Bucket lists. Everyone has them, but outdoorsmen seem to have more items on the list. Fortunately over the course of a lifetime, I’ve been able check off the majority of items on my bucket list, but one persisted- to catch a golden trout.

Relocating to Wyoming gave me a better chance of catching a golden. It just so happened that a friend, Erick Kirchner, who’d I’d known since he was knee-high to an elk, ran an outfitting service (www.aceintheholeoutfitters.com) out of Pinedale. I made my desires clear that if he ever had an open saddle on one of his wilderness horseback trips into the Wind River Range, I would love to tag along.


Ironically the following summer, the booking agent that I worked for had a father and son that wanted to experience the Wind River Range. We booked the trip with Erick and he said I was more than welcome to come along.

People outside Wyoming really don’t understand how wild, ominous and foreboding the Wind River is. It is a stark and barren land where winter lasts nine months of the year. The land was so desolate that trout didn’t even exist in the high-country lakes there until pioneer Finis Mitchell and his family planted trout in them via horseback and five gallon milk cans. Over a period of eight years in the 1930’s, the Mitchell’s stocked more than 300 lakes in the Winds. Their efforts were somewhat self-serving because the Mitchells started a guide service in the Wind River Range, which wouldn’t have been possible with lakes that had no trout in them. Trout numbers exploded in the virgin waters and eventually spread to more than 700 lakes in the Wind River Range.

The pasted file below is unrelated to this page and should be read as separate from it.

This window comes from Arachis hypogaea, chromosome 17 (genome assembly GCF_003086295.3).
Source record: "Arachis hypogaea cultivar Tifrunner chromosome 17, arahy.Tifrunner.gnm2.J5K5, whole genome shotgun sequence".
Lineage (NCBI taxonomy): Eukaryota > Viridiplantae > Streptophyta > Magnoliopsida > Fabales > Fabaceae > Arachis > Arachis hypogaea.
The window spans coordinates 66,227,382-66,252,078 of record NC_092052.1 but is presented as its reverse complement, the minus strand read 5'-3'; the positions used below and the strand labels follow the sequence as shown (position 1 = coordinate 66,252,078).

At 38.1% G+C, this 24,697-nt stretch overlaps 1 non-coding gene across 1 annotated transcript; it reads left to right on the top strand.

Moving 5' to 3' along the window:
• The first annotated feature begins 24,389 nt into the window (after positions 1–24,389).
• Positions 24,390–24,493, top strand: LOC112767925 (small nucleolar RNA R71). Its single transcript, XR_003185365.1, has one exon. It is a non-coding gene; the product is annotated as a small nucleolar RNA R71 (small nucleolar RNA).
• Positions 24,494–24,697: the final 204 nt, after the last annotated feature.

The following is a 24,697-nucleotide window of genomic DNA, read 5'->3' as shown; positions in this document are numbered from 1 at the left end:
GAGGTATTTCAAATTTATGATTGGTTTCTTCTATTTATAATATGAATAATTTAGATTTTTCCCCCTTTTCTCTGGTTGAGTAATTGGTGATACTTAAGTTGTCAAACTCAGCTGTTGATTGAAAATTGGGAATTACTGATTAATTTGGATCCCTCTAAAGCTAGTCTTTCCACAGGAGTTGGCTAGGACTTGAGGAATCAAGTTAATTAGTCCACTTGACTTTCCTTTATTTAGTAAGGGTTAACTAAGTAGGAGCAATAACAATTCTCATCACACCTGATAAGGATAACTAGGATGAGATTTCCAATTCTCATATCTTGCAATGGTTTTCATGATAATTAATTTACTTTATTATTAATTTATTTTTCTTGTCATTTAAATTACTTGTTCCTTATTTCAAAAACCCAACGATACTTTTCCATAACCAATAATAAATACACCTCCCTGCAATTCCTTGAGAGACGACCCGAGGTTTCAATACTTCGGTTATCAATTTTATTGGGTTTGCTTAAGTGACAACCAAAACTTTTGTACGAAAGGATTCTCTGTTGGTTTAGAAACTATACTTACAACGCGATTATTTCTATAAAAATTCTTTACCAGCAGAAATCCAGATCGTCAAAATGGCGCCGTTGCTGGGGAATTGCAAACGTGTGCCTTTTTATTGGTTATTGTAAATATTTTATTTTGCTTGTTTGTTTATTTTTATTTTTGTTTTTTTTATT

The trout that were planted by Mitchell included rainbows, brook, cutthroat and golden trout. Grayling and lake trout also exist in the lakes of the Winds now. Native to the Serra Nevada Range in California, golden trout stocked in Wyoming came from the Kern River system. Wyoming goldens now grow bigger than anywhere else in the world. The state record is an 11 lb. 4 ounce brute caught in Sublette Country’s Cook Lake in 1948, but goldens surpassing the record swim in Wind River lakes. The outrageous, shockingly colored trout are a stark contact to the austere shades of the Winds River Range’s topography and gunmetal gray crags. Goldens exist in lakes in the Winds above 9,500 feet. Planting them in the highest alpine lakes was intentional in hopes of keeping them isolated from other species and to keep the stain pure.


The window of opportunity to catch a golden trout in the Winds is relatively small. Lakes are ice-covered until late June or early July when the meadows explode with wildflowers. Trout quickly spawn in early summer before gorging voraciously to make up for a long winter fast. The binge lasts through September, when Kirchner is not only guiding anglers in search of trout, but sheep hunters who are lucky enough to draw a tag.

Even thought the golden trout in the Winds see few anglers over the course of a season, they can be as finicky and persnickety as a Henry’s Fork rainbows. It’s takes stealth, a calculated presentation and attention to detail to fool them consistently as we quickly found out.

Our group met in Pinedale and we followed the horse trailers over an increasingly rough trail to Spring Creek Park. Kirchner, his son Hunter, and wranglers Chan Weller and Josiah Romano busily unloaded steeds, saddles and gear and went about packing and weighing scabbards loaded with the essentials that we’d need to spend four days in the wilderness. Balancing the scabbards was critical to making it easier on the horses and to make sure everything we needed made it to camp.

I wasn’t sure about the prospects of a tough six or eight hour 15-mile trail ride. I hadn’t ridden a horse in over 40 years and I’d not conditioned my buttocks for the adventure. My friend advised me to slather on Desenex and wedge myself into a pair of panty hose to survive the trip, but I chose not to subject myself to the indignity.

It took a good part of the morning to ready everything. Once loaded, Erick gave us a briefing on the horses, how to handle them and what to expect. My horse, Dream, was a beast and it took a strategically placed stump or rock in order for me to get into the stirrups.